It is unclear how widespread this view is in India, but the Hindu is a mainstream paper. American policy is producing unexpected consequences, and Washington needs to be alert to the way its actions are viewed in other countries as it drives forward with its efforts to assist the development of democracies.
Indeed, it is noteworthy that on the eve of Secretary Rice's trip to Asia, the Indian government announced the foreign ministers of India, Russia, and China would be holding their first "stand-alone" meeting in June. To be sure, assurances were given that no alliance was envisioned, but at the beginning of the last century the Triple Entente was also not a formal alliance. We should be careful that, by emphasizing the importance of our alliances, we do not foster the emergence of a countervailing "entente."
Stanley Kober is a research fellow in Foreign Policy Studies at the Cato Institute. This article appeared on FoxNews.com on April 17, 2005.
A June Attack on Iran: Will it Secure America?
by Subodh Atal
In the 1983 Hollywood movie set during the Cold War, The Day After, Soviet forces invade Western Europe, and the United States-led NATO forces use tactical nuclear weapons to stop the Soviet advance, triggering a nuclear exchange between the US and the Soviet Union. Minuteman missile launches from the United States are countered by ICBM strikes from the Soviets. The second part of the movie depicts the colossal consequences of nuclear detonations in the Kansas City region, as mundane everyday life is suddenly overturned, replaced by an apocalyptic "Day After" where death, destruction and radiation sickness reign.
As the credits at the end of the movie roll down, the movie creators ask the world's governments to consider the consequences of nuclear war, pointing out that the images in the movie did not capture the full breadth of horror that these weapons can wreak. Fortunately, in the sixty years since Hiroshima and Nagasaki, nations and regimes around the world have kept such images in mind. The United States and the Soviet Union blinked during the Cuban missile crisis in 1962, while more recently, India and Pakistan came close to the brink in June 2002 and stepped back. Every one of these regimes realized that there was no such thing as victory in a nuclear war.
Countries have learned this lesson well because they have a return address. Thus a nuclear attack by Iran, North Korea or Syria on the United States is highly unlikely. Those regimes simply wouldn't want Teheran, Pyongyang or Damascus to suffer devastating nuclear retribution. Meanwhile, terrorist groups that are sponsored by nation-states are kept on a tight leash, knowing that evidence leading back to the sponsoring state would result in untoward consequences towards that country. Thus some of the most dangerous international terrorist groups such as Lashkar-e-Toiba or Hezbollah have not used nuclear weapons or devices as part of their terrorist arsenal, even though these groups are linked closely with regimes that either possess nuclear weapons or have access to materials that could be used to create crude nuclear devices.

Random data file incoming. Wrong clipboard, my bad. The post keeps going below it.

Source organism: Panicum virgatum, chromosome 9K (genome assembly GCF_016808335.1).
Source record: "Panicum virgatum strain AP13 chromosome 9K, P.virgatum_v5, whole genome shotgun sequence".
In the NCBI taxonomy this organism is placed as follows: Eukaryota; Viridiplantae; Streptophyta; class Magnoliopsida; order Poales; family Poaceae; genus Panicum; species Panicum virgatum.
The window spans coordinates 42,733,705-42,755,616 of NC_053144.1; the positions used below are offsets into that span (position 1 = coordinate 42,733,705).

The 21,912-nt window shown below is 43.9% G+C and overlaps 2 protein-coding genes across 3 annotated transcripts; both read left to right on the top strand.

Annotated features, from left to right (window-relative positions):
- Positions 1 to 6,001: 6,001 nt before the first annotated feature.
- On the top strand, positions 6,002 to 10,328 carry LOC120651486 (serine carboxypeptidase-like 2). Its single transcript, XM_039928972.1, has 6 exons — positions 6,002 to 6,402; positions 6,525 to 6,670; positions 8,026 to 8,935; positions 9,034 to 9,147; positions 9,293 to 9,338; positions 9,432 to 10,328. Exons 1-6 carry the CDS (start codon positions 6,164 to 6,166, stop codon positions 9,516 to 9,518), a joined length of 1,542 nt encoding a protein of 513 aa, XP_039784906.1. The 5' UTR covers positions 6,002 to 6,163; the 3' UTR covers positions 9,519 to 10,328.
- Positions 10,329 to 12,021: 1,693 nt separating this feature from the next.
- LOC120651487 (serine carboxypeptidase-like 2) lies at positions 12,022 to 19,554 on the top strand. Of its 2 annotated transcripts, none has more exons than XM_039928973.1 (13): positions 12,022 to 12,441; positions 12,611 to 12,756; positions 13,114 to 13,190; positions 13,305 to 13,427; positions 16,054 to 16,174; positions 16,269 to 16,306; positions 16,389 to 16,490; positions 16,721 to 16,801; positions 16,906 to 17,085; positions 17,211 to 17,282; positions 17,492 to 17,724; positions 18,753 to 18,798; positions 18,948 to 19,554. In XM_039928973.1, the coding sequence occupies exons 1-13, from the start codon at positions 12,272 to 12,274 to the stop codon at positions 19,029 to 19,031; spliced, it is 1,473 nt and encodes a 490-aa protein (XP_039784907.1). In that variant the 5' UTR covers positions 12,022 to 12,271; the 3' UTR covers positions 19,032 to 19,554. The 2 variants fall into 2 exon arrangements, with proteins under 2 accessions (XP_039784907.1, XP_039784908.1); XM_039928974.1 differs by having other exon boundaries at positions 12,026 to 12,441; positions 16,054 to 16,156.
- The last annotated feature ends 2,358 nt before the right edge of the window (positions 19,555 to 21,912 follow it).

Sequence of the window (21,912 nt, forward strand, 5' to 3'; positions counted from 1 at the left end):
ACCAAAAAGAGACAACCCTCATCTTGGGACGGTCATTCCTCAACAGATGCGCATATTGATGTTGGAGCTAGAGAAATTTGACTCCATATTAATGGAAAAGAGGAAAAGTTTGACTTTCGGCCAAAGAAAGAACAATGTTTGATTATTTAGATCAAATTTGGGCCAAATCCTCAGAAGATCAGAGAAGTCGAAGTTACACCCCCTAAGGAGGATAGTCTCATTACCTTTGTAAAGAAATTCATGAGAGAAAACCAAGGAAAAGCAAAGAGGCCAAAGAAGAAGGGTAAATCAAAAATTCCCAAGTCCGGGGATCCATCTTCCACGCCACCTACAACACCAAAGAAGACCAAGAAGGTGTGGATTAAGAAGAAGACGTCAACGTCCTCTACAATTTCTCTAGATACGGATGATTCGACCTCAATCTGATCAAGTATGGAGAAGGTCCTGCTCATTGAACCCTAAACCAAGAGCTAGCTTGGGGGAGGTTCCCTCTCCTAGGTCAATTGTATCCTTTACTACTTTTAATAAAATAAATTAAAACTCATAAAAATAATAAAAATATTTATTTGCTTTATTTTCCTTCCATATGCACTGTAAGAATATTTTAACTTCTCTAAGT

No such constraints hold back individuals or small groups with no specific links to regimes. Imagine the consequences if the Madrid terrorist cell which carried out the train bombings last March had managed to get its hands on a nuclear weapon, a crude nuclear device or a so-called "dirty bomb". The Madrid cell consisted of men of Egyptian, Moroccan and Tunisian descent coming together in Spain to plot the attack. The investigation of the cell has identified links to individuals in Netherlands, Syria, Morocco, and France--but not any government. If one such cell decides to resort to nuclear terror, there is no return address, no regime to pull its strings tight, no way to deter it.
It is such fanatic trans-national terrorist cells, many that are being inspired by the Iraq war, that could be slipping under the radar of U.S. policy makers, who are still operating in the Cold War framework of looking at countries, and not trans-national groups, as enemies. Seen through the Cold War prism, Iran is one of the most significant threats for the United States, and thus "all options are on the table" to dissuade Iran from developing nuclear weapons capability. While in the State Department, John Bolton, the Bush administration's nominee to become UN ambassador, demanded that the United States be ready for attacks on Iran if sanctions against its nuclear program were not ordered by the UN. Such talk may not be simply bluster: according to Seymour Hersh and Scott Ritter, the United States may be preparing for massive strikes on Iran as early as June 2005.
The Bush administration has denied that it intends to attack Iran. An attack on Iran would be as momentous a decision as was the one taken to overthrow Iraq. Will the gains from the degradation of Iran's nuclear and military capabilities, and perhaps the overthrow of the mullahs overcome the potential instability that would result from such an action? Given the problems in post-war Iraq, it is fair to question whether the Bush administration has done a careful evaluation of the consequences of an attack on Iran.